More NJ businesses passing credit card fees to consumers
💳 More businesses are charging credit card fees in New Jersey
💲 State lawmakers want to make sure businesses do not profit from those fees
😠 Consumers hate the fees, but it appears they are here to stay
Whether you are out to eat or just buying something from a local shop, it's likely you will pay more with a credit card.
Credit card surcharges have increasingly become the norm in New Jersey and other parts of the U.S.
Typically, businesses are charged between 1.5% and 3.5% by companies that process credit card transactions.
Just a few years ago, many owners just absorbed the fees as the cost of doing business. As the economic slowdown due to the COVID-19 pandemic deepened, more businesses started passing those fees on to customers.
Passing on those charges is perfectly legal, and that is unlikely to change, no matter how much consumers hate the extra fees.
New Jersey is likely, however, to make sure that is where the surcharges end.
State Sen. Gordon Johnson, D-Bergen, says he has seen more businesses adding their own surcharge on top of the credit card fee.
Johnson is the sponsor of a bill that would make that practice illegal, and cap credit card surcharges at exactly what the business is charged for the transaction and not a penny more.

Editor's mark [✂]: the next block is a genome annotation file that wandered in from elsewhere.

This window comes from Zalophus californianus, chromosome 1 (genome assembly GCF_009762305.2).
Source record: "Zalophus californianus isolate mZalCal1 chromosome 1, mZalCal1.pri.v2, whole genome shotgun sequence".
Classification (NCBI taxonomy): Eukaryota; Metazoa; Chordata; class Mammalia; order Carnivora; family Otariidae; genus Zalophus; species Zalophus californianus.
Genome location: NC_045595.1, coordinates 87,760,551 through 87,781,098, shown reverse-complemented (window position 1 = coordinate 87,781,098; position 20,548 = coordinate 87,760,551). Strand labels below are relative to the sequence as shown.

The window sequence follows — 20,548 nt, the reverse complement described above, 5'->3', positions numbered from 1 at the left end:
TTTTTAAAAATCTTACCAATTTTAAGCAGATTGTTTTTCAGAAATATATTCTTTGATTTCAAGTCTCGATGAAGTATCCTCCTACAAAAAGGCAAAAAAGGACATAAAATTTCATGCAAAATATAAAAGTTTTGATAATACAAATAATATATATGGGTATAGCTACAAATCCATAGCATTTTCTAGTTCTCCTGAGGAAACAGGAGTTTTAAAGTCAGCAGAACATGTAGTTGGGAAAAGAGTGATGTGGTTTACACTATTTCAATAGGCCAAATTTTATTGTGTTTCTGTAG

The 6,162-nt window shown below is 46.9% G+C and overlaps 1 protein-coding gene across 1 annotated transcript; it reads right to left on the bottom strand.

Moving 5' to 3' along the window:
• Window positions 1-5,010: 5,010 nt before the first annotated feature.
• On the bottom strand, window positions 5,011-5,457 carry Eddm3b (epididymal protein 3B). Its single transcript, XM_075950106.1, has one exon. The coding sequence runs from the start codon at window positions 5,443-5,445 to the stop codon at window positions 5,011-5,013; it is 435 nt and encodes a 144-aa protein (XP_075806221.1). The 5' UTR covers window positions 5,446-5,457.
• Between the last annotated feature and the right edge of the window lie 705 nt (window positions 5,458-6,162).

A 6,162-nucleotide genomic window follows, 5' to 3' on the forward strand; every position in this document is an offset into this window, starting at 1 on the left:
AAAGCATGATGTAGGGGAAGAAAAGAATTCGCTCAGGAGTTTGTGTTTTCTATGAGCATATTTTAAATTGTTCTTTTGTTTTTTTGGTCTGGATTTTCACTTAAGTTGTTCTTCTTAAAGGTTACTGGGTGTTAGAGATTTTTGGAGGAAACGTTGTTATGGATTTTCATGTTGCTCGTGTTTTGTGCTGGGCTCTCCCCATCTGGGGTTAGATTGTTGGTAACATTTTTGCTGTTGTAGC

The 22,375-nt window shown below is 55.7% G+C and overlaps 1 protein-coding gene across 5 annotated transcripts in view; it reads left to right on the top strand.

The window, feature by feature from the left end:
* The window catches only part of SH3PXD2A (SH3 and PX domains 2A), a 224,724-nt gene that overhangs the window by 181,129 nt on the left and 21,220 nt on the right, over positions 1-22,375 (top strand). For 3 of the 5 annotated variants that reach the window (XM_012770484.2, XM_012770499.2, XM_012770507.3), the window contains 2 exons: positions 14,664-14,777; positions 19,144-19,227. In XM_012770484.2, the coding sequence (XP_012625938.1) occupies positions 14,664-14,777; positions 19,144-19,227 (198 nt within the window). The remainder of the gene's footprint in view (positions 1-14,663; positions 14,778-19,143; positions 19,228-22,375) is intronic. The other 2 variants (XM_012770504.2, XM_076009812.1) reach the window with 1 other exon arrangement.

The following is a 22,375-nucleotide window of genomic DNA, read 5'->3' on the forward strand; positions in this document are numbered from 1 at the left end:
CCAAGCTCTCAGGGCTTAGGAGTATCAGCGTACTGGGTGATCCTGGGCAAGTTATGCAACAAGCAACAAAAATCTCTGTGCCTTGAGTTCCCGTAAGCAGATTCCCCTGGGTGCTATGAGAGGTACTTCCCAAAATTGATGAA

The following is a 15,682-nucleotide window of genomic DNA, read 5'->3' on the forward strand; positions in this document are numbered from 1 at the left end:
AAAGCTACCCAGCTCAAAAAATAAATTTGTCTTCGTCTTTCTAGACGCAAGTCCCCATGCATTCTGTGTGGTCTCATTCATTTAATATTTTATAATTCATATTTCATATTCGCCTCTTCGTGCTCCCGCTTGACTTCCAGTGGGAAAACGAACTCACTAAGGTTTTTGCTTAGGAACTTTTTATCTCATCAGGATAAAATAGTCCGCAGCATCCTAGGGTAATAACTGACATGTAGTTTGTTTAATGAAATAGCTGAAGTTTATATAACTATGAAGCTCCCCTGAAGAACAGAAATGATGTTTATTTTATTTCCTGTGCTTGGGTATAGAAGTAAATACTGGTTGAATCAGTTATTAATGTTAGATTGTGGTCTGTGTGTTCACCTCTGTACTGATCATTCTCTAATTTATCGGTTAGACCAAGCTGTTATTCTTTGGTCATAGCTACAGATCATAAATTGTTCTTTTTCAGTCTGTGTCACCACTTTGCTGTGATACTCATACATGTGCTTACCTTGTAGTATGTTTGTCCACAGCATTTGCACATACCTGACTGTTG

Both the Senate and Assembly passed Johnson's bill (A4284), and it now awaits a signature from Gov. Phil Murphy.
If Murphy signs it, it takes effect immediately.
Businesses would also be required to inform you how much you are being charged if you use a credit card and do it before you agree to a purchase.
Fees are really high
Some trade organizations have estimated credit card processing fees are the third highest operating expenses for restaurants.
Small businesses can pay tens of thousands of dollars a year in processing fees.
Consulting firm CMSPI says processing fees in the U.S. are among the highest in the world.
According to a Nilson Report, the average rate for Visa and Mastercard is 2.22%
Business owners complain those fees are non-negotiable, and come right off the top of all sales before any funds are credited into the business account.
There are alternatives emerging
Visa and Mastercard control about 80% of the credit card processing market, which amounts to a virtual monopoly.
Congress has been studying the issue for years and has been looking into the ways to foster greater competition and drive those fees down.
The Credit Card Competition Act failed to pass Congress last year. It would have required at least two different processing networks for credit cards issued by the nation's largest banks. That competition, supporters say, would drive down fees.
Critics claimed it would negatively impact consumers by costing them their rewards points.
The bill's sponsor vows to bring the measure back for a vote later this year.
At the same time, a growing number of trade organizations are offering their members alternative processing. In some cases, that could drop processing fees by 1% or more.
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